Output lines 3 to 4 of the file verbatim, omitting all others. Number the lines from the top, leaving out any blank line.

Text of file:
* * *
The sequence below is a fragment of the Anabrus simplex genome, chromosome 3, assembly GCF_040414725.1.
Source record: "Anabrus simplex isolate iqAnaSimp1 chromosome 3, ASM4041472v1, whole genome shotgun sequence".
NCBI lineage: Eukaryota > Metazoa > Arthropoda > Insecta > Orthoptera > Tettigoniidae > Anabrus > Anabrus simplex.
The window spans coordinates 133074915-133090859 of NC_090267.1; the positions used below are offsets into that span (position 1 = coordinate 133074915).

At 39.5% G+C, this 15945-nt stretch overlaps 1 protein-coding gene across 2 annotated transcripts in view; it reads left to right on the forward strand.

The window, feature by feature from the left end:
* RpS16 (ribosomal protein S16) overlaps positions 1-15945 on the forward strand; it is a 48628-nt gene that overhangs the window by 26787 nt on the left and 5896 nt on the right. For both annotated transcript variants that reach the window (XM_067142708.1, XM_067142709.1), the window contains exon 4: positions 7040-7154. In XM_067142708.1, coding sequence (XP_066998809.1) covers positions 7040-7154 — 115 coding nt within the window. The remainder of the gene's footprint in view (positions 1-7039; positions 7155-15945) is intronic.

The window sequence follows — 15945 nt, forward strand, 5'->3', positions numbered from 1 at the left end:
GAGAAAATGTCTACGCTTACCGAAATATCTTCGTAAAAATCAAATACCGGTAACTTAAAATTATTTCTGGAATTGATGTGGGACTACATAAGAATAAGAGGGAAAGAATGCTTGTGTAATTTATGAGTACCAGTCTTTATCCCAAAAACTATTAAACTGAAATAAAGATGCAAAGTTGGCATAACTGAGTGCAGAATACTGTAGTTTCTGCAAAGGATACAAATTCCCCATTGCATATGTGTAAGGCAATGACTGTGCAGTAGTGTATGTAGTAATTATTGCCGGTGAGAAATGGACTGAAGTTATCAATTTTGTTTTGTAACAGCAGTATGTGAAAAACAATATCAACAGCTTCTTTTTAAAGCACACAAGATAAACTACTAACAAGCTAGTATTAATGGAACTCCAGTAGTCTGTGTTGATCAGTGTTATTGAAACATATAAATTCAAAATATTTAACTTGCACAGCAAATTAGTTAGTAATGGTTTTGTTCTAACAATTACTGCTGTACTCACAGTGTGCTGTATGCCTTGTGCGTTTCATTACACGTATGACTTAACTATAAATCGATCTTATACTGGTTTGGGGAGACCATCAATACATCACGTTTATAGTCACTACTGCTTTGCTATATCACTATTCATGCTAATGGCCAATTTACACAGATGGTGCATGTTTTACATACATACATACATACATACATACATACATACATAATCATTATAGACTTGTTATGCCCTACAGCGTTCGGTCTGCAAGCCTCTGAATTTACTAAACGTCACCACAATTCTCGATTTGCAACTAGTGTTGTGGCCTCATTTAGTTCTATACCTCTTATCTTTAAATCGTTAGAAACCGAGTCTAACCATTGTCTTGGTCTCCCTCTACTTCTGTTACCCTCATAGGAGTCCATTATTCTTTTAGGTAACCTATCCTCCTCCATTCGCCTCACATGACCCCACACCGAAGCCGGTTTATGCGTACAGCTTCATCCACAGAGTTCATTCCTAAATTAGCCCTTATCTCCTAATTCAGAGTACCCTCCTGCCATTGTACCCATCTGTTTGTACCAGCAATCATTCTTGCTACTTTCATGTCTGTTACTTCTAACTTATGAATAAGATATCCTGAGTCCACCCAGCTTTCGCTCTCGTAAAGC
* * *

NCBI lineage: Eukaryota > Metazoa > Arthropoda > Insecta > Orthoptera > Tettigoniidae > Anabrus > Anabrus simplex.
The window spans coordinates 133074915-133090859 of NC_090267.1; the positions used below are offsets into that span (position 1 = coordinate 133074915).